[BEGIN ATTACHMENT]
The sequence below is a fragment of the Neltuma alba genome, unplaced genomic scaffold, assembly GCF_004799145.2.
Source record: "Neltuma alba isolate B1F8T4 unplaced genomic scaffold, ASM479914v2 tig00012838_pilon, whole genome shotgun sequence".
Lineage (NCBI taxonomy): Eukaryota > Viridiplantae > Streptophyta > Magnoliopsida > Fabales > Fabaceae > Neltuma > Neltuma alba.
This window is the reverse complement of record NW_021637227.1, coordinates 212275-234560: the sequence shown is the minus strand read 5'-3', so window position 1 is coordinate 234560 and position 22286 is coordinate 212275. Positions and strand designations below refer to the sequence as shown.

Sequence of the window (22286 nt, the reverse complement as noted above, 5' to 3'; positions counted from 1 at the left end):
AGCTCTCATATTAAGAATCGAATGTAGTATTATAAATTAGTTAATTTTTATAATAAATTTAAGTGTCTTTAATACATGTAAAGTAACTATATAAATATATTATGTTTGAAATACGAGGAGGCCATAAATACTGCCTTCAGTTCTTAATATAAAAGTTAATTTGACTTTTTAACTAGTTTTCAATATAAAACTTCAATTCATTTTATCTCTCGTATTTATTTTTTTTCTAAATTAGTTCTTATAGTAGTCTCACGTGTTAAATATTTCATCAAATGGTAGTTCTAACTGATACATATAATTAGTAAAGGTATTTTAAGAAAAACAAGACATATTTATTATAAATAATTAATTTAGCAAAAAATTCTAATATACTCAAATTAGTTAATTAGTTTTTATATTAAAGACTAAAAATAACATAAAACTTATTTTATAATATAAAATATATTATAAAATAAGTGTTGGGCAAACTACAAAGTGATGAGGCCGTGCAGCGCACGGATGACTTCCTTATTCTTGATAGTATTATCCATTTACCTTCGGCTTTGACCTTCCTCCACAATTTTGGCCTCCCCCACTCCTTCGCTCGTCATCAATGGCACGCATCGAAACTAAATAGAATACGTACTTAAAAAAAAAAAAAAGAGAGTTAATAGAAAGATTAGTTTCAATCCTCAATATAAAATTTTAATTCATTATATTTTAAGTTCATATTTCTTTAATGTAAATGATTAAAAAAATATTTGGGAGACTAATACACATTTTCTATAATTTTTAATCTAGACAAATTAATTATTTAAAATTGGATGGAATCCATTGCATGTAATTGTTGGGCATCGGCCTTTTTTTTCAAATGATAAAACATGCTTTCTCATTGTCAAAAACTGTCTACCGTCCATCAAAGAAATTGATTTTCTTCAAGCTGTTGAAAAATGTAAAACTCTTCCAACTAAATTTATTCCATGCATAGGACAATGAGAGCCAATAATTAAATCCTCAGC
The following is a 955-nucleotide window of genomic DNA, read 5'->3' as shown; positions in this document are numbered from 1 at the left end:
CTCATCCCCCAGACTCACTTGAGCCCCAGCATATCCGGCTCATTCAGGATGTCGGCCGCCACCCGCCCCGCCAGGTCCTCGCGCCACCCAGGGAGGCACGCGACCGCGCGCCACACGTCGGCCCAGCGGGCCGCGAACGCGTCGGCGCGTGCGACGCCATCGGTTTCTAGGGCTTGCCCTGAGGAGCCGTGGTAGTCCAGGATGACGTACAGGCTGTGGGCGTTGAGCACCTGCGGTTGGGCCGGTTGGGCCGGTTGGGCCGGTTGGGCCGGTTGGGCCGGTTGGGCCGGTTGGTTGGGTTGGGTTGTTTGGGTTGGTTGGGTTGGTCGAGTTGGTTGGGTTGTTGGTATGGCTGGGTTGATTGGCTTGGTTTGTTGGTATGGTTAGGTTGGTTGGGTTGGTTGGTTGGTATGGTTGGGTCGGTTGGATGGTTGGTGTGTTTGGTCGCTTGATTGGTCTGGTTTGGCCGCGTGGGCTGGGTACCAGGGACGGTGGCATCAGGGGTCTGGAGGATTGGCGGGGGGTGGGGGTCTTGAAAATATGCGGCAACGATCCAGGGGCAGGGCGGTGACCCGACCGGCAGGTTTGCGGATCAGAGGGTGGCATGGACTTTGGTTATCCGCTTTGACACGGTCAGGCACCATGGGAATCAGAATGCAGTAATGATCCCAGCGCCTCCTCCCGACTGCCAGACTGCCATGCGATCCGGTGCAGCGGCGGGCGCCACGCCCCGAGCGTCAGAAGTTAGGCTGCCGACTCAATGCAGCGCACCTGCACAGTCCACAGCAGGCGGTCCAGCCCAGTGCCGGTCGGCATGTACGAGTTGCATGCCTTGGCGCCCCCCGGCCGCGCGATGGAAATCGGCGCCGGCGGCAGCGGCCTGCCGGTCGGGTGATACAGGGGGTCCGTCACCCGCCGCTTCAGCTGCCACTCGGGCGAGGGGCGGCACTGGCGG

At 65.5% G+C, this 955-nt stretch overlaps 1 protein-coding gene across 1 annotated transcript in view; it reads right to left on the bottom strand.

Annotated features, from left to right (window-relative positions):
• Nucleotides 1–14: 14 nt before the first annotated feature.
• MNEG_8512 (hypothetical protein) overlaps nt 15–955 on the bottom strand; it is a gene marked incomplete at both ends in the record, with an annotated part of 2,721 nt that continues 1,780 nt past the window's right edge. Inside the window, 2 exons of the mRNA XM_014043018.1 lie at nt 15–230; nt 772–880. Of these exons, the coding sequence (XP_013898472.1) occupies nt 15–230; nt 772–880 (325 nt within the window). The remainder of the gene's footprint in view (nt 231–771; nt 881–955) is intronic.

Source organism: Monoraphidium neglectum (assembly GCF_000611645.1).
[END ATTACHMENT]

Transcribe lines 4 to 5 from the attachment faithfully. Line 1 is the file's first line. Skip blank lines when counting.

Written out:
This window is the reverse complement of record NW_021637227.1, coordinates 212275-234560: the sequence shown is the minus strand read 5'-3', so window position 1 is coordinate 234560 and position 22286 is coordinate 212275. Positions and strand designations below refer to the sequence as shown.

Sequence of the window (22286 nt, the reverse complement as noted above, 5' to 3'; positions counted from 1 at the left end):